Chapter 1 - Introduction
Spectroelectrochemistry (SEC) is a general term for electrochemical methods that apply in situ or ex-suit spectroscopy technology to study the interface of the electrode solution.
Spectroelectrochemical method (SEC) is characterized by the use of a spectroelectrochemical cell to perform electrochemical and spectroscopic measurements simultaneously, to understand the reaction on the electrode surface and the interface between the electrode and the solution and the electronic state of the molecule.
Spectroelectrochemical measurement method is classified according to the spectrum measurement cell, and can be divided into ex-situ and in-situ.The first is a method of measuring electrodes by spectroscopic measurement outside the electrolytic cell, such as low energy electron diffraction, Auger electron spectroscopy, X-ray photoelectron spectroscopy, etc. The disadvantage of this off-site measurement is that it is impossible to accurately observe the status of some unstable electrochemical products or intermediates, and it is difficult to meet the needs of electrochemical mechanism research. The latter one refers to the spectroscopic measurement performed in the electrolytic cell, the method of observing the inside of the electrolytic cell, especially the electrode/solution interface state and process during the electrochemical operation is called the on-site method. For example: on-site infrared spectroscopy, Raman spectroscopy, fluorescence spectroscopy, polarized spectroscopy, ultraviolet-visible spectroscopy, paramagnetic resonance spectroscopy, circular dichroism, etc.1-1). This series will focus on UV-Vis spectroelectrochemistry, the most studied and theoretically most solid method for a comprehensive understanding of this. Spectroelectrochemical techniques are of great interest both for the widespread application of this method and for the future development of other spectral wave electrochemical techniques.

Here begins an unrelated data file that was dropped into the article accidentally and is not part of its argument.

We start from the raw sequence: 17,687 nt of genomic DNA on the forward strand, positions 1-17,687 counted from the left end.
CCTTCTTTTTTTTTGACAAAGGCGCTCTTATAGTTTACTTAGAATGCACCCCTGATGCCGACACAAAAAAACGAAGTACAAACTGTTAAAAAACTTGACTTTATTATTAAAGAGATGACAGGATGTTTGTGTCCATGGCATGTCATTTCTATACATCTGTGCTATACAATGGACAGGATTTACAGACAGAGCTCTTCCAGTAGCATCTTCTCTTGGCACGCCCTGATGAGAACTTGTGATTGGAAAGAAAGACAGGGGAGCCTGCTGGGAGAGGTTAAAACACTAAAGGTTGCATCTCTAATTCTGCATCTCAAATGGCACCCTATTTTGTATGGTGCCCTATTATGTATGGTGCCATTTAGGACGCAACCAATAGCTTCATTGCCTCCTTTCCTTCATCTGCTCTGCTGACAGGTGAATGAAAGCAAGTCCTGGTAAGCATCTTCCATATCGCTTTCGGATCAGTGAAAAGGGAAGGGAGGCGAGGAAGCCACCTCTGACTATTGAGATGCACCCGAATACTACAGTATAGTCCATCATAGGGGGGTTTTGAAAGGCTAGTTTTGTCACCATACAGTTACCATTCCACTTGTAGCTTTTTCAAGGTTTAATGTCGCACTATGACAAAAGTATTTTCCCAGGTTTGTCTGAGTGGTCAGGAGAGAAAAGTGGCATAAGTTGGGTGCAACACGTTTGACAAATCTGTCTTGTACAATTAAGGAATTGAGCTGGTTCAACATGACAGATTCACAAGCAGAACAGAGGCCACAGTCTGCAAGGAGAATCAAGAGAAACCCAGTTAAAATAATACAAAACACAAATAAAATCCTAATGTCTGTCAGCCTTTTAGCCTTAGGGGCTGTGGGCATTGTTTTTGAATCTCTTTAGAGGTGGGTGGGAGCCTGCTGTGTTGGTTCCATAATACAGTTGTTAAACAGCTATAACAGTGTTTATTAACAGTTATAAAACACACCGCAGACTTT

Spectroelectrochemical methods can be divided into light transmission method, reflection method and parallel incidence method according to the light incidence method.
Fig. 1-1. Spectroelectrochemical methods are divided according to the method of light incidence.
Fig. 1-1 Spectroelectrochemical method, according to the light incident method can be divided into light transmission method, reflection method and parallel incidence method.
Transmittance is the method by which an incident beam of light is transmitted vertically across an electrode and its adjoining solution. As shown in Fig. (a) and (b), the reflection method includes both internal reflection (c) and specular reflection (d). In the internal reflection method, the speed of incident light passes through the back of the light-transmitting electrode and penetrates into the electrode solution interface, so that the incident angle is just larger than the reflection angle, and the light is totally reflected. The specular reflection rule is to let light enter from the solution side, reach the electrode surface, and be reflected by the electrode surface. The parallel incidence method (e) and (f) a light beam is emitted between an electrode and a solution near the electrode surface.
There is also a classification method, which can be divided into thin layer spectroelectrochemical method (b) and (f) and semi-infinite diffusion spectroelectrochemical method (a), (d) and (e) according to the relative thickness of the solution layer near the electrode.
The thin layer spectroelectrochemical method involves the exhaustive electrolysis of the active material in the electrolytic cell.
Therefore, in general thin-layer spectroelectrochemical experiments, longer excitation time is often used, such as longer electrolysis time in potential step experiments and slower potential scan rate in cyclic voltammetry experiments.
Semi-infinite diffusion spectroscopy electrochemical experiments generally use a shorter excitation time. Commonly used electrical signals are single-potential step, dual-potential step, linear potential sweep and constant current.
In this series we will introduce a basic principles of a transmission-thin layer spectroelectrochemistry and their applications in electrochemical analysis.